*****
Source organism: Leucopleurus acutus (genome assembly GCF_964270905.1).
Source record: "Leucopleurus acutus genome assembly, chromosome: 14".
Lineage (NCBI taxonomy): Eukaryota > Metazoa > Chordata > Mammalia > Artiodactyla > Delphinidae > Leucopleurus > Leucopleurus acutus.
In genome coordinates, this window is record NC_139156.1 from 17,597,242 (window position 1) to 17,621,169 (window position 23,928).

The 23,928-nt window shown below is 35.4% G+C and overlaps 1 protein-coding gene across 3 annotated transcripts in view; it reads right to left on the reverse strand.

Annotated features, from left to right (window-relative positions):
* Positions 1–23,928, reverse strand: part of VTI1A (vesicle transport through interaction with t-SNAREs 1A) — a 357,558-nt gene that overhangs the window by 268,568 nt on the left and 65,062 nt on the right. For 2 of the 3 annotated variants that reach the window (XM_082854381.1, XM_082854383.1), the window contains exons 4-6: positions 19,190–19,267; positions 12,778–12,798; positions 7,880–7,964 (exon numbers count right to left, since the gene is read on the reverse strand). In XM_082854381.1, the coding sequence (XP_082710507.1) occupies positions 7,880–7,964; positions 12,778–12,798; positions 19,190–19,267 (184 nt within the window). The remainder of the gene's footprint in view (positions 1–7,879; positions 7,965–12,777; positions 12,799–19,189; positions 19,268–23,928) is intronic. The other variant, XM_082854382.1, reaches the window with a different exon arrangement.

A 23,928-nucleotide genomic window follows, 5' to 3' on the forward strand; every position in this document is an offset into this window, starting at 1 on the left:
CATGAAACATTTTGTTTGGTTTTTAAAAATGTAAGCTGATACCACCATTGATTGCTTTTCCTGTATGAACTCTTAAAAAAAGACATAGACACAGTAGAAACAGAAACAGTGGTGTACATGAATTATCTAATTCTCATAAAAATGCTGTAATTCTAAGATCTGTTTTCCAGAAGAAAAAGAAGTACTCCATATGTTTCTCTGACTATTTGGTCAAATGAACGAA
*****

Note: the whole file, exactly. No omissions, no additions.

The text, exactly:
Source organism: Leucopleurus acutus (genome assembly GCF_964270905.1).
Source record: "Leucopleurus acutus genome assembly, chromosome: 14".
Lineage (NCBI taxonomy): Eukaryota > Metazoa > Chordata > Mammalia > Artiodactyla > Delphinidae > Leucopleurus > Leucopleurus acutus.
In genome coordinates, this window is record NC_139156.1 from 17,597,242 (window position 1) to 17,621,169 (window position 23,928).

The 23,928-nt window shown below is 35.4% G+C and overlaps 1 protein-coding gene across 3 annotated transcripts in view; it reads right to left on the reverse strand.

Annotated features, from left to right (window-relative positions):
* Positions 1–23,928, reverse strand: part of VTI1A (vesicle transport through interaction with t-SNAREs 1A) — a 357,558-nt gene that overhangs the window by 268,568 nt on the left and 65,062 nt on the right. For 2 of the 3 annotated variants that reach the window (XM_082854381.1, XM_082854383.1), the window contains exons 4-6: positions 19,190–19,267; positions 12,778–12,798; positions 7,880–7,964 (exon numbers count right to left, since the gene is read on the reverse strand). In XM_082854381.1, the coding sequence (XP_082710507.1) occupies positions 7,880–7,964; positions 12,778–12,798; positions 19,190–19,267 (184 nt within the window). The remainder of the gene's footprint in view (positions 1–7,879; positions 7,965–12,777; positions 12,799–19,189; positions 19,268–23,928) is intronic. The other variant, XM_082854382.1, reaches the window with a different exon arrangement.

A 23,928-nucleotide genomic window follows, 5' to 3' on the forward strand; every position in this document is an offset into this window, starting at 1 on the left:
CATGAAACATTTTGTTTGGTTTTTAAAAATGTAAGCTGATACCACCATTGATTGCTTTTCCTGTATGAACTCTTAAAAAAAGACATAGACACAGTAGAAACAGAAACAGTGGTGTACATGAATTATCTAATTCTCATAAAAATGCTGTAATTCTAAGATCTGTTTTCCAGAAGAAAAAGAAGTACTCCATATGTTTCTCTGACTATTTGGTCAAATGAACGAA